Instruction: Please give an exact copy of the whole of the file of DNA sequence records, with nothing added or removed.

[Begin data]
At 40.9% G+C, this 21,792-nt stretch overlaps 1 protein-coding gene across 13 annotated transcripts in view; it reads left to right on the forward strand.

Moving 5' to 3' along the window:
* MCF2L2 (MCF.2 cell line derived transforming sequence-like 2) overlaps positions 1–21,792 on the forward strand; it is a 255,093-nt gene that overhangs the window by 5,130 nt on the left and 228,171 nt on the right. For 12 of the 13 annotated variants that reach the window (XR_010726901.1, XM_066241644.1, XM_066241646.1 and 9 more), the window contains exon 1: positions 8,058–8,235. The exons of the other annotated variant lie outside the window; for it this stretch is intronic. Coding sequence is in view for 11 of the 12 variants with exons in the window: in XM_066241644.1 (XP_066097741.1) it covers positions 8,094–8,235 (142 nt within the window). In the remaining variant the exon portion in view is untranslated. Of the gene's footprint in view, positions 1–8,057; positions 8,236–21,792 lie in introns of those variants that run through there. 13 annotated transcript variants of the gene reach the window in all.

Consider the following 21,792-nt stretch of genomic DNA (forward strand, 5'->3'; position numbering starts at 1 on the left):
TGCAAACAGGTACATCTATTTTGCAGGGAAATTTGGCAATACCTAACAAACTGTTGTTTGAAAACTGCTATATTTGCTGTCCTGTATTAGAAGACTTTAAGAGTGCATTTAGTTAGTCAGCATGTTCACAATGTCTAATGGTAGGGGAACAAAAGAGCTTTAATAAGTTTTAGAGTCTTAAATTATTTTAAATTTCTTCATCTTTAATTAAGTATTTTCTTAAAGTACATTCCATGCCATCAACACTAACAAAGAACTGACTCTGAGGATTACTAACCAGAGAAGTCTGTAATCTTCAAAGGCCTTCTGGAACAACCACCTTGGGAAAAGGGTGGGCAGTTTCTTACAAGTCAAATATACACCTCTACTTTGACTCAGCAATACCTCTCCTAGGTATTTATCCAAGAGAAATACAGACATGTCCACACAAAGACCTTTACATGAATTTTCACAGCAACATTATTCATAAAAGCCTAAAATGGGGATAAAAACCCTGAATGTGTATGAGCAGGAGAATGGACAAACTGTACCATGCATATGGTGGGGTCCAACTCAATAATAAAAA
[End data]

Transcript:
At 40.9% G+C, this 21,792-nt stretch overlaps 1 protein-coding gene across 13 annotated transcripts in view; it reads left to right on the forward strand.

Moving 5' to 3' along the window:
* MCF2L2 (MCF.2 cell line derived transforming sequence-like 2) overlaps positions 1–21,792 on the forward strand; it is a 255,093-nt gene that overhangs the window by 5,130 nt on the left and 228,171 nt on the right. For 12 of the 13 annotated variants that reach the window (XR_010726901.1, XM_066241644.1, XM_066241646.1 and 9 more), the window contains exon 1: positions 8,058–8,235. The exons of the other annotated variant lie outside the window; for it this stretch is intronic. Coding sequence is in view for 11 of the 12 variants with exons in the window: in XM_066241644.1 (XP_066097741.1) it covers positions 8,094–8,235 (142 nt within the window). In the remaining variant the exon portion in view is untranslated. Of the gene's footprint in view, positions 1–8,057; positions 8,236–21,792 lie in introns of those variants that run through there. 13 annotated transcript variants of the gene reach the window in all.

Consider the following 21,792-nt stretch of genomic DNA (forward strand, 5'->3'; position numbering starts at 1 on the left):
TGCAAACAGGTACATCTATTTTGCAGGGAAATTTGGCAATACCTAACAAACTGTTGTTTGAAAACTGCTATATTTGCTGTCCTGTATTAGAAGACTTTAAGAGTGCATTTAGTTAGTCAGCATGTTCACAATGTCTAATGGTAGGGGAACAAAAGAGCTTTAATAAGTTTTAGAGTCTTAAATTATTTTAAATTTCTTCATCTTTAATTAAGTATTTTCTTAAAGTACATTCCATGCCATCAACACTAACAAAGAACTGACTCTGAGGATTACTAACCAGAGAAGTCTGTAATCTTCAAAGGCCTTCTGGAACAACCACCTTGGGAAAAGGGTGGGCAGTTTCTTACAAGTCAAATATACACCTCTACTTTGACTCAGCAATACCTCTCCTAGGTATTTATCCAAGAGAAATACAGACATGTCCACACAAAGACCTTTACATGAATTTTCACAGCAACATTATTCATAAAAGCCTAAAATGGGGATAAAAACCCTGAATGTGTATGAGCAGGAGAATGGACAAACTGTACCATGCATATGGTGGGGTCCAACTCAATAATAAAAA